Tell Us Why, Mr. Bush

President Bush, July 12, 2007 CBS

This commentary was written by CBSNews.com's Dick Meyer.


Having already proven its incompetence in foreign and fiscal affairs, and its arrogance toward the Constitution and the other branches of government, the Bush administration is now determined to show skeptics that it can also be absolutely hypocritical.

A very experienced colleague suggested to me the other day that President Bush is determined not to squander his historic unpopularity. He's going to use it to do whatever the hell he wants because he just doesn't seem to care much anymore.

That seems to be the case with the issue of providing health insurance for poor children.

You may have heard there is a scrap about this now in Congress, or rather, between Congress and the president.

Democrats and Republicans a decade ago managed to get their acts together long enough to enact a program called the State Children's Health Insurance Program (SCHIP). The idea was to get coverage for otherwise uninsured children in very low income families with earnings too high to qualify for Medicaid. Today, about 6.6 million children benefit from this program.

On September 30th, SCHIP will expire. So, once again, Democrats and Republicans need to do something that is really, really hard for them: take action. They need to renew the program.

President Bush is reluctantly willing to renew SCHIP with an increase of $5 billion over the next five years. That is probably not even enough to insure the children who already get benefits.

Democrats and Republicans on the Senate Finance Committee want to increase funding for SCHIP by $35 billion over five years. House Democrats want a $50 billion boost. The bipartisan National Governors Association also wants an increase much larger than $5 billion, but doesn't want to get into a catfight.

Why won't the president go along with a real increase? Excellent question.

What he says is that a big increase would be the "beginning of the salvo of the encroachment of the federal government on the health care system."

Huh?

This is the president whose proudest domestic achievement was extending Medicare to cover prescription drugs, one of the biggest "encroachments of the federal government on the health care system" in American history. Honestly, it is mind-boggling that the president could say this.

And I might add that this is the president who engineered the largest federal invasion of public education in history.

But it gets worse. It also gets a little complicated, so stick with me for a second.

House Democrats want to fund an increase for SCHIP by reducing the federal subsidy for a program called Medicare Advantage that pays tax dollars to HMOs to give health insurance to seniors. It's an alternative to Medicare. The idea behind Medicare Advantage was that since large private bureaucracies are so much smarter than large public bureaucracies, it would be cheaper to pay HMOs to cover some seniors than doing it through Medicare.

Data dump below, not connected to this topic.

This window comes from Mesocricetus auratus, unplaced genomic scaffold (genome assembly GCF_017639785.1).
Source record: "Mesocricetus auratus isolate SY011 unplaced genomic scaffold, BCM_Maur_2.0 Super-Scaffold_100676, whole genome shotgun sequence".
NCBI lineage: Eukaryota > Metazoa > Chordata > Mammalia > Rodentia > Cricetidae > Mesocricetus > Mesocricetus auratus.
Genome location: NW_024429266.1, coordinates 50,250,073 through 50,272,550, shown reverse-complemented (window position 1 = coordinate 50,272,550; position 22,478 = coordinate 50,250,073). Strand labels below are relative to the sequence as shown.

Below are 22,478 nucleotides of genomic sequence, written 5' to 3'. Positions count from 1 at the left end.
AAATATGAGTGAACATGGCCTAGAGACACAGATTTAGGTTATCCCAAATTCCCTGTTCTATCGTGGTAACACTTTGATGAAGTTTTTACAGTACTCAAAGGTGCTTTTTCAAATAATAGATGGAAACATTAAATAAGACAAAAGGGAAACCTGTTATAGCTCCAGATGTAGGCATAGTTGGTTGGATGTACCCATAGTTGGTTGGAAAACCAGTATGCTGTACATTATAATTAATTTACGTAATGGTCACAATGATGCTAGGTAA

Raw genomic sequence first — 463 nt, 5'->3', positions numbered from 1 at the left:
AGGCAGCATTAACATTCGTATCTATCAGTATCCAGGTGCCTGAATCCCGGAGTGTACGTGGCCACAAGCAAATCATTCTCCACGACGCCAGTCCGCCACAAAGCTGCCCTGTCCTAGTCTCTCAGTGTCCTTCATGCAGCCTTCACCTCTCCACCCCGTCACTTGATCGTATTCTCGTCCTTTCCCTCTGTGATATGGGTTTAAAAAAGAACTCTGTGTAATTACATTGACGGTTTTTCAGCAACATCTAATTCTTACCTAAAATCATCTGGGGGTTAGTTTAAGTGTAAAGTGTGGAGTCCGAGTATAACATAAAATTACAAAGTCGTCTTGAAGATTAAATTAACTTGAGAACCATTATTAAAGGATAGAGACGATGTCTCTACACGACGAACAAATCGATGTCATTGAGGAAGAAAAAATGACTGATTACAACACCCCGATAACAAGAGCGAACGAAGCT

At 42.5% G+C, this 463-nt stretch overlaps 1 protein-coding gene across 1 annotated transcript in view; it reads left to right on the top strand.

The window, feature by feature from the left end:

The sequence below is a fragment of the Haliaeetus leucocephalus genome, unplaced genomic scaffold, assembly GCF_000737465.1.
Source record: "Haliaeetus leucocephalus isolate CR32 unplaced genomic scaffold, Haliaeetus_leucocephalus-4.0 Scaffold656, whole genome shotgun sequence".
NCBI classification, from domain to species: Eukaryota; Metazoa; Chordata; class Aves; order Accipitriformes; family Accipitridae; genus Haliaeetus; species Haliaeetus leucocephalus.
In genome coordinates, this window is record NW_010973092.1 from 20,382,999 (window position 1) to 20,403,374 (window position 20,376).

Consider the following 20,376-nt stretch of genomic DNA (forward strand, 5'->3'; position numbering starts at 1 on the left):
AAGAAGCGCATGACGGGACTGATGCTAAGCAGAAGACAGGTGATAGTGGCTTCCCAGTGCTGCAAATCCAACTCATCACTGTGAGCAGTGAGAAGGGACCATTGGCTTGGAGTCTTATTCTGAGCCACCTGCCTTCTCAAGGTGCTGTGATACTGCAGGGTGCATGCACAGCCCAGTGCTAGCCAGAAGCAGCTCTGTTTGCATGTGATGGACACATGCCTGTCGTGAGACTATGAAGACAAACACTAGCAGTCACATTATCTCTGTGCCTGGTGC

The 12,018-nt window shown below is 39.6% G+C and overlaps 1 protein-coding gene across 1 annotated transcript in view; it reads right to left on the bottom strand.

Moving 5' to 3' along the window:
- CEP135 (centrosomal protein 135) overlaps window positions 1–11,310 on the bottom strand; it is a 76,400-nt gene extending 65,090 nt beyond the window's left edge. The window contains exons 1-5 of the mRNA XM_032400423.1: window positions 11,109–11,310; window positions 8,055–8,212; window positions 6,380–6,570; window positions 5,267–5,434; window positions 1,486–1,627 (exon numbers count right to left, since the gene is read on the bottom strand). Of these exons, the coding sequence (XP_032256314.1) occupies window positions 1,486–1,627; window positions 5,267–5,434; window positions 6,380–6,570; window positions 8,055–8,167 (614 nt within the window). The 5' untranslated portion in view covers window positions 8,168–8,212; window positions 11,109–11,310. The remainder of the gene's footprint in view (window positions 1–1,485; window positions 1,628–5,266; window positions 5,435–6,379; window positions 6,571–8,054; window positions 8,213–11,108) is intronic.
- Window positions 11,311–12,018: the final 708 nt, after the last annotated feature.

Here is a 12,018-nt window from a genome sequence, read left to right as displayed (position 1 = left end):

Wrong.

The government now pays HMOs between 112 and 119 percent of what it costs to cover a person on Medicare. So if it costs the government $100 to cover Sadie Sickly of Illness, Ohio, the government will pay Selfless HMO Inc. $119 to take Mrs. Sickly off their hands. Selfless HMO Inc. – and lots of real life HMOs – make a boatload of money off Medicare Advantage because of this government subsidy.

The Congressional Budget Office thinks that 119 percent subsidy could be cut, and HMOs would still make money and patients would still get good services. So House Democrats want to reduce the government subsidy for HMOs to help pay for an increase in SCHIP funding. Pretty straightforward.

HMOs – surprise, surprise – do not want that Medicare Advantage subsidy to be cut. Neither does President Bush. He thinks the free market is so cool that it should be subsidized by the government.

You see, he doesn't want the government encroaching on the health care system, so he's going take your tax dollars and give them to HMOs so they can encroach on the health care system.

The Senate Finance Committee thinks an increase in SCHIP could be paid for by increasing the tax on cigarettes. The president doesn't like that, either. He's an anti-encroachment guy. Except for HMOs. And prescription drugs.

Snarky and cynical people think the president is simply doing the bidding of tobacco and HMOs. I have no way to know what his motivations are, but I don't think he's just kowtowing to special interests. I think it's more likely he just doesn't want to do something that Democrats and poor people think is important.

Or maybe he has new evidence that the children who qualify for SCHIP are trying to obtain Weapons of Mass Destruction. A source close to the administration told me that.



E-mail questions, comments, complaints, arguments and ideas to
Against the Grain. We will publish some of the interesting (and civil) ones, sometimes in edited form.
By Dick Meyer
  • Lloyd Vries

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